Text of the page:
The first thing you see on the screen in Eye in the Sky once the lights dim, the trailers are over, and the studio logos disappear is a quote attributed to Aeschylus. “In war, truth is always the first tragedy.” If this is the very first thing the director wanted us to see, obviously it must be integral to the understanding of the film, but aside from one particular scene, it seemed that the people in this film were determined to get to bottom of the truth, as ephemeral and unfathomable as it ultimately was shown to be. It wasn’t until the movie was over, that the intention of showing us this at the start of the film was to announce that Hood’s intention was to show us as much as possible the truths of modern warfare, what it is we are doing and why we are doing it.
Eye in the Sky is a film about the way modern wars are being fought in the MIddle East and Africa. Where the only boots on the ground are those that belong to militias sympathetic to Western causes, while those Westerners sit in rooms with drones and computer screens. Where civilians and soldiers are next door neighbors and the enemy never presents themself as an easy target. It is one specific scenario involving the capture of high ranking members of a fanatic religious group that Eye in the Sky focuses on, but this scenario is obviously meant to show us without making judgments what it is that comprises warfare.
The cast in Eye in the Sky is ensemble in nature with no one person taking up more screen time than any other, but it must be mentioned that this is Alan Rickman’s penultimate film before his death earlier this year (his very last film will be Alice Through the Looking Glass to be released later this year). He does fantastic work as is usual, and so do his fellow stars Helen Mirren, Aaron Paul, Phoebe Fox, Richard McCabe, and a particularly notable performance from a very young girl, Aisha Takow, on whom the majority of the tension in the film hinges.
While the quote from Aeschylus may sum up the themes of the movie, the plot of the movie can be summed up in another sentence often quoted in writing classes. “If a gun is shown in the first act of a play, that gun needs to go off before the curtain goes down at the end.” This sums up the action in Eye in the Sky for the majority of the running time. We wonder if and when that gun is going to go off as people pass decision making on to others, come up with statistical analyses of collateral damage, and debate moralities. The level of ridiculousness that these musings ultimately rise to is the film’s main point, but in a way, is also it’s biggest weakness. The point seems to be that the truth behind modern warfare, and this could probably be passed on to encompass most things in life, is that no one wants to take responsibility for pulling the trigger of that gun, but most (not all) agree that that trigger must be pulled by somebody.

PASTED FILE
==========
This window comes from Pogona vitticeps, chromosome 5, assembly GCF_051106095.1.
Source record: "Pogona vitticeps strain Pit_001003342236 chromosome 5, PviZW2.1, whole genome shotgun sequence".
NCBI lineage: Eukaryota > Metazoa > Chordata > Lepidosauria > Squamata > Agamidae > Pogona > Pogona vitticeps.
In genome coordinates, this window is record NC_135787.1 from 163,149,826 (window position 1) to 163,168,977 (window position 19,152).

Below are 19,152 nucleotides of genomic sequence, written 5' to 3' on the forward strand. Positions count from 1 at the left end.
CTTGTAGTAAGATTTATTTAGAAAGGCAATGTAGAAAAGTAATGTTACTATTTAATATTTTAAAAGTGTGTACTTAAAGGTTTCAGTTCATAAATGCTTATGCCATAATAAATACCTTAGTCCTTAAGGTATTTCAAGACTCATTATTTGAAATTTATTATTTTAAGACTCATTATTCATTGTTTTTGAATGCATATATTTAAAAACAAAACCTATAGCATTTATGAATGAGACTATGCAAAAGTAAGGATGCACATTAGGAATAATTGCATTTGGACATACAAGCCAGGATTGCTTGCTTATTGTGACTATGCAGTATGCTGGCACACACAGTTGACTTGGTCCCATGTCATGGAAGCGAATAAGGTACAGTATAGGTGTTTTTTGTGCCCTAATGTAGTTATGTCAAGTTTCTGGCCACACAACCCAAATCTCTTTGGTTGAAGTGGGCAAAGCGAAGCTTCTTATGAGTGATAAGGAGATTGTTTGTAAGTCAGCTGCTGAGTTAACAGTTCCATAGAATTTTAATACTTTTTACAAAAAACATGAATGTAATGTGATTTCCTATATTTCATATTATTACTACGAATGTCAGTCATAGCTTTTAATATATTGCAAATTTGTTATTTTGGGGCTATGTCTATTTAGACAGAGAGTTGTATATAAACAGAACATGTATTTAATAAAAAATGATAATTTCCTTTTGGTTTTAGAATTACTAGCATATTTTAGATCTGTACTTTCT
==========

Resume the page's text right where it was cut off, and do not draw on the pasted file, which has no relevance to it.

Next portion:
The reason I say musings on morality and responsibility is part of the film’s weakness is both a strength and weakness is that during the running time of the film you actually begin to laugh at these people and the repetitiveness of their trying to pass the buck on to someone else over and over so often that it becomes one of those jokes that’s funny purely because it’s repeated until you can’t help but laugh. Upon reflection, though, I think this is the point. In modern war we are so far removed from our enemy that we have the time and luxury to ponder the consequences of our actions, and while we understand what must be done we don’t want our conscience to be the one what must be done weighs upon.
Eye in the Sky is presented very much in a matter of fact, this is what happened manner, and takes great care to make sure multiple viewpoints are represented. Anything you take away from the film, and there is quite a lot to take away, I’ve only scratched the surface of my thoughts, comes purely from a very objective scenario. This is a film that begs to be discussed by people of different views and persuasions. Eye in the Sky is a very important film, and one that does a phenomenal job of racketing up tension to extreme levels.
Rating: 8.0 out of 10